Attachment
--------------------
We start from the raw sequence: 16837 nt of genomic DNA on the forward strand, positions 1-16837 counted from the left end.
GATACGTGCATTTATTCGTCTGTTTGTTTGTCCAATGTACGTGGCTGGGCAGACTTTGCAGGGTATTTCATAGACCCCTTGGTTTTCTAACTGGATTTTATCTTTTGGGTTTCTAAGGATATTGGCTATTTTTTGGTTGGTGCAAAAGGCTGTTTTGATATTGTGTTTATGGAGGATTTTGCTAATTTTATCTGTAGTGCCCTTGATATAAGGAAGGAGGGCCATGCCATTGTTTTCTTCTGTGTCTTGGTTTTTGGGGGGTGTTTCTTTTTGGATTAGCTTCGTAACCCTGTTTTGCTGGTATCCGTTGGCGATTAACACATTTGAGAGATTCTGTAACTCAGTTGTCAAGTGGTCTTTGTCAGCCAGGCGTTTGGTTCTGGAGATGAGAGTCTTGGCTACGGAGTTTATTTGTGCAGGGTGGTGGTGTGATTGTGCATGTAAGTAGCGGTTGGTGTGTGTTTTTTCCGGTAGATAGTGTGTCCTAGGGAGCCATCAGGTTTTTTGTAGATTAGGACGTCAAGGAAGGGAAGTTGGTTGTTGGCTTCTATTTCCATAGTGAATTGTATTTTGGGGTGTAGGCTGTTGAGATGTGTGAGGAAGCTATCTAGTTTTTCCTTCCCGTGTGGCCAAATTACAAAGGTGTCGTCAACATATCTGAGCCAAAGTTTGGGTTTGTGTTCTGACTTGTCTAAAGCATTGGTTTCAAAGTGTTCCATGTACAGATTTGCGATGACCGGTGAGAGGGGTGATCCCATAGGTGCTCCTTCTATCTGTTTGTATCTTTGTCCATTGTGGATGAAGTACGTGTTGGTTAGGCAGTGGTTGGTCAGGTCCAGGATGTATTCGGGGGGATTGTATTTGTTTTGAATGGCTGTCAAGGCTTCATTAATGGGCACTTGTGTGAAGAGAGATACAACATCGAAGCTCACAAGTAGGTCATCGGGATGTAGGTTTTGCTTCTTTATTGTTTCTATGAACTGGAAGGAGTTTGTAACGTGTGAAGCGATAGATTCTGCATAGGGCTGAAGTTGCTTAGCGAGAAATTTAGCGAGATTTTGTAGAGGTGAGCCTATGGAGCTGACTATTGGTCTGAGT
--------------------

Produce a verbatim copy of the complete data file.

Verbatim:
We start from the raw sequence: 16837 nt of genomic DNA on the forward strand, positions 1-16837 counted from the left end.
GATACGTGCATTTATTCGTCTGTTTGTTTGTCCAATGTACGTGGCTGGGCAGACTTTGCAGGGTATTTCATAGACCCCTTGGTTTTCTAACTGGATTTTATCTTTTGGGTTTCTAAGGATATTGGCTATTTTTTGGTTGGTGCAAAAGGCTGTTTTGATATTGTGTTTATGGAGGATTTTGCTAATTTTATCTGTAGTGCCCTTGATATAAGGAAGGAGGGCCATGCCATTGTTTTCTTCTGTGTCTTGGTTTTTGGGGGGTGTTTCTTTTTGGATTAGCTTCGTAACCCTGTTTTGCTGGTATCCGTTGGCGATTAACACATTTGAGAGATTCTGTAACTCAGTTGTCAAGTGGTCTTTGTCAGCCAGGCGTTTGGTTCTGGAGATGAGAGTCTTGGCTACGGAGTTTATTTGTGCAGGGTGGTGGTGTGATTGTGCATGTAAGTAGCGGTTGGTGTGTGTTTTTTCCGGTAGATAGTGTGTCCTAGGGAGCCATCAGGTTTTTTGTAGATTAGGACGTCAAGGAAGGGAAGTTGGTTGTTGGCTTCTATTTCCATAGTGAATTGTATTTTGGGGTGTAGGCTGTTGAGATGTGTGAGGAAGCTATCTAGTTTTTCCTTCCCGTGTGGCCAAATTACAAAGGTGTCGTCAACATATCTGAGCCAAAGTTTGGGTTTGTGTTCTGACTTGTCTAAAGCATTGGTTTCAAAGTGTTCCATGTACAGATTTGCGATGACCGGTGAGAGGGGTGATCCCATAGGTGCTCCTTCTATCTGTTTGTATCTTTGTCCATTGTGGATGAAGTACGTGTTGGTTAGGCAGTGGTTGGTCAGGTCCAGGATGTATTCGGGGGGATTGTATTTGTTTTGAATGGCTGTCAAGGCTTCATTAATGGGCACTTGTGTGAAGAGAGATACAACATCGAAGCTCACAAGTAGGTCATCGGGATGTAGGTTTTGCTTCTTTATTGTTTCTATGAACTGGAAGGAGTTTGTAACGTGTGAAGCGATAGATTCTGCATAGGGCTGAAGTTGCTTAGCGAGAAATTTAGCGAGATTTTGTAGAGGTGAGCCTATGGAGCTGACTATTGGTCTGAGT